Systematic review and meta-analysis on the rate of postoperative venous thromboembolism in orthopaedic surgery in Asian patients without thromboprophylaxis

Vascular Unit, Department of Surgery, Faculty of Medicine, Vajira Hospital, University of Bangkok Metropolitan, Bangkok, Thailand.
British Journal of Surgery (Impact Factor: 5.21). 10/2011; 98(10):1356-64. DOI: 10.1002/bjs.7589
Source: PubMed

ABSTRACT Postoperative venous thromboembolism (VTE) is a common life-threatening complication after surgery. This review analysed the rate and mortality of VTE after orthopaedic surgery in Asia.
Inclusion criteria were: prospective study; deep vein thrombosis (DVT) diagnosed by venography or ultrasonography; hip fracture surgery (HFS), total hip arthroplasty (THA) or total knee arthroplasty (TKA); and no thromboprophylaxis. The pooled proportion was back-calculated by Freeman-Tukey variant transformation, using a random-effects model.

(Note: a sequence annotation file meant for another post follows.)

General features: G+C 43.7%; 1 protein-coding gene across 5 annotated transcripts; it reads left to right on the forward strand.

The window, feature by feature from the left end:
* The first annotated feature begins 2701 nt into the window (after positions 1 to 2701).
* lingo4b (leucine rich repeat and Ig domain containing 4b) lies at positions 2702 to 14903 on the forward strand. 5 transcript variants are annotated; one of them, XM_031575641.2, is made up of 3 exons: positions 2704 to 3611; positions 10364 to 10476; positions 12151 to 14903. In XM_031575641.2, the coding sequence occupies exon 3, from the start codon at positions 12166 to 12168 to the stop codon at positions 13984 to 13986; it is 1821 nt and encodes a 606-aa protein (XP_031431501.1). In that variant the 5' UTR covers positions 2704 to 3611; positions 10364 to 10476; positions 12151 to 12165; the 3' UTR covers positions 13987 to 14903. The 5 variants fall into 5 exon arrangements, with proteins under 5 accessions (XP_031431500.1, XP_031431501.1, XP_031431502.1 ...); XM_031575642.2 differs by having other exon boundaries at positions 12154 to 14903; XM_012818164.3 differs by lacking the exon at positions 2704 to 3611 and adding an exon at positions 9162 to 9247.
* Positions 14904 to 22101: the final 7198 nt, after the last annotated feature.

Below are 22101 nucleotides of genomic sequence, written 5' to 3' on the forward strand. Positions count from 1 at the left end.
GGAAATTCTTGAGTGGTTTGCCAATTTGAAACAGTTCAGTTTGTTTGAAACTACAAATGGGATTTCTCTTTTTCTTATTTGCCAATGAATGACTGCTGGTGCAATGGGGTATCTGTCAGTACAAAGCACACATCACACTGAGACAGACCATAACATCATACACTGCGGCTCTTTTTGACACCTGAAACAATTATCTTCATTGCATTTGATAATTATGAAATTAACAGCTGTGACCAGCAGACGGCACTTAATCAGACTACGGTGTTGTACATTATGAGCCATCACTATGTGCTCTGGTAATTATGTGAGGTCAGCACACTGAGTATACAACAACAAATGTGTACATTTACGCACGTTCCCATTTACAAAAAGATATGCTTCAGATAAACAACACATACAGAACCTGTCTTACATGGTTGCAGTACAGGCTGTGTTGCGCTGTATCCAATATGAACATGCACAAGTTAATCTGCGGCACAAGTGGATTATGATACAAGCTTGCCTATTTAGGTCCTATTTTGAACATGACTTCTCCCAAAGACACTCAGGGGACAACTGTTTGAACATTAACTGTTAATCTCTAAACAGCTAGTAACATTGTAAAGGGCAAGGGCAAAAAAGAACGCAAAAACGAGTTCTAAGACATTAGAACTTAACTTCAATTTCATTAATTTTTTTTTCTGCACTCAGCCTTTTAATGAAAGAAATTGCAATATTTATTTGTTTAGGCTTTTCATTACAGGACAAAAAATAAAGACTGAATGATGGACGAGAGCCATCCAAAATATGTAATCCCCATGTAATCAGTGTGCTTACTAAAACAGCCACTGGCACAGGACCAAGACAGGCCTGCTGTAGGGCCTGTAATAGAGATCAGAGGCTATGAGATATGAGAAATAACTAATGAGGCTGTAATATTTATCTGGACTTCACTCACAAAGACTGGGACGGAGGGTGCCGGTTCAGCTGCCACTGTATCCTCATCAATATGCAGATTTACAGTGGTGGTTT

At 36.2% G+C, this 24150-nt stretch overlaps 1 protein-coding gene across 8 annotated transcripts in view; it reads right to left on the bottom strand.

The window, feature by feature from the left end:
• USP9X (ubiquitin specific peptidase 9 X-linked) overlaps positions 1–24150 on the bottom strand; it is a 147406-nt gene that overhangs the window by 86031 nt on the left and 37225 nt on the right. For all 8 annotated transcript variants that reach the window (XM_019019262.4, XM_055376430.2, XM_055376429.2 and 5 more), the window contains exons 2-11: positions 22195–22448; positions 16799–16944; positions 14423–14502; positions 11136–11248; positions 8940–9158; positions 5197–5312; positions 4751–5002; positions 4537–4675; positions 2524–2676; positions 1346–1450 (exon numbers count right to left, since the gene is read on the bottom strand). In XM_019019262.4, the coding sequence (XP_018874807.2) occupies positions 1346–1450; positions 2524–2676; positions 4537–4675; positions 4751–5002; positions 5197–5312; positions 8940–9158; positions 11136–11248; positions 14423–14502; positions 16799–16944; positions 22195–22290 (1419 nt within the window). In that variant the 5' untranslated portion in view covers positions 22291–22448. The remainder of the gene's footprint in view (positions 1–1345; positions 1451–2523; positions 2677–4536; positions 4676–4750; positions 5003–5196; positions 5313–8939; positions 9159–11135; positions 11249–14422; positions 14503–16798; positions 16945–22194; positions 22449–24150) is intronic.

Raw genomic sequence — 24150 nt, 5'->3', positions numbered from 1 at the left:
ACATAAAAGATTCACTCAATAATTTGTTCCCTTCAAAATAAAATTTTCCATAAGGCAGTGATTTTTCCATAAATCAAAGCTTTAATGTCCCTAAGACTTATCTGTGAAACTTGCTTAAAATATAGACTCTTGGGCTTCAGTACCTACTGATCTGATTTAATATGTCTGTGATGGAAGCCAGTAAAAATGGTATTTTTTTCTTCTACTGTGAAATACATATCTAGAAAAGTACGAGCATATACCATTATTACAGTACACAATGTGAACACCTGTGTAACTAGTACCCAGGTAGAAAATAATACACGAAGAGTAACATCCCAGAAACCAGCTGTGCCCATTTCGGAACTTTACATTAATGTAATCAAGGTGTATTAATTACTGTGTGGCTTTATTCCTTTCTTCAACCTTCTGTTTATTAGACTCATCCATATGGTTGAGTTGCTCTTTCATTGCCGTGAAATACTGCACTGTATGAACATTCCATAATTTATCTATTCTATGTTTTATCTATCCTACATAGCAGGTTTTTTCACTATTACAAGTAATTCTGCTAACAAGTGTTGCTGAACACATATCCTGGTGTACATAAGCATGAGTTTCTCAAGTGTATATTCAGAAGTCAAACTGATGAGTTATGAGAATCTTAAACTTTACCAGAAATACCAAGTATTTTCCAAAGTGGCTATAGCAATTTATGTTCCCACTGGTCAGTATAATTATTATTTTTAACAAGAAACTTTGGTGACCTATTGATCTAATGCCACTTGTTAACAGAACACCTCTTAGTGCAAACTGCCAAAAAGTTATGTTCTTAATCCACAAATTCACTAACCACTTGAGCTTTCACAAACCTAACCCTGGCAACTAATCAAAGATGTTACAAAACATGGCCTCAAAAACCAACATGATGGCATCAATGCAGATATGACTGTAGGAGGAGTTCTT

Twenty-two studies (total population 2454) published from 1979 to 2009 were included. Using venography, the pooled rates of all-site, proximal, distal and isolated distal DVT were 31·7, 8·9, 22·5 and 18·8 per cent respectively. With duplex ultrasonography, the respective rates were 9·4, 5·9, 5·9 and 5·8 per cent. After THA or HFS, using venography, the pooled rates of all-site and proximal DVT were 25·8 and 9·6 per cent; with ultrasonography, the respective rates were 10·8 and 7·2 per cent. In TKA groups, using venography, the pooled rates of all-site and proximal DVT were 42·5 and 8·7 per cent; with ultrasonography, the respective rates were 9·5 and 5·2 per cent. The overall pooled rates of symptomatic DVT and symptomatic pulmonary embolism (PE) were 4·5 and 0·6 per cent. No patient died from PE (pooled rate 0·2 per cent).
None of these Asian patients undergoing orthopaedic surgery died from VTE. Pooled rates of proximal and symptomatic DVT were lower than in Western reports.

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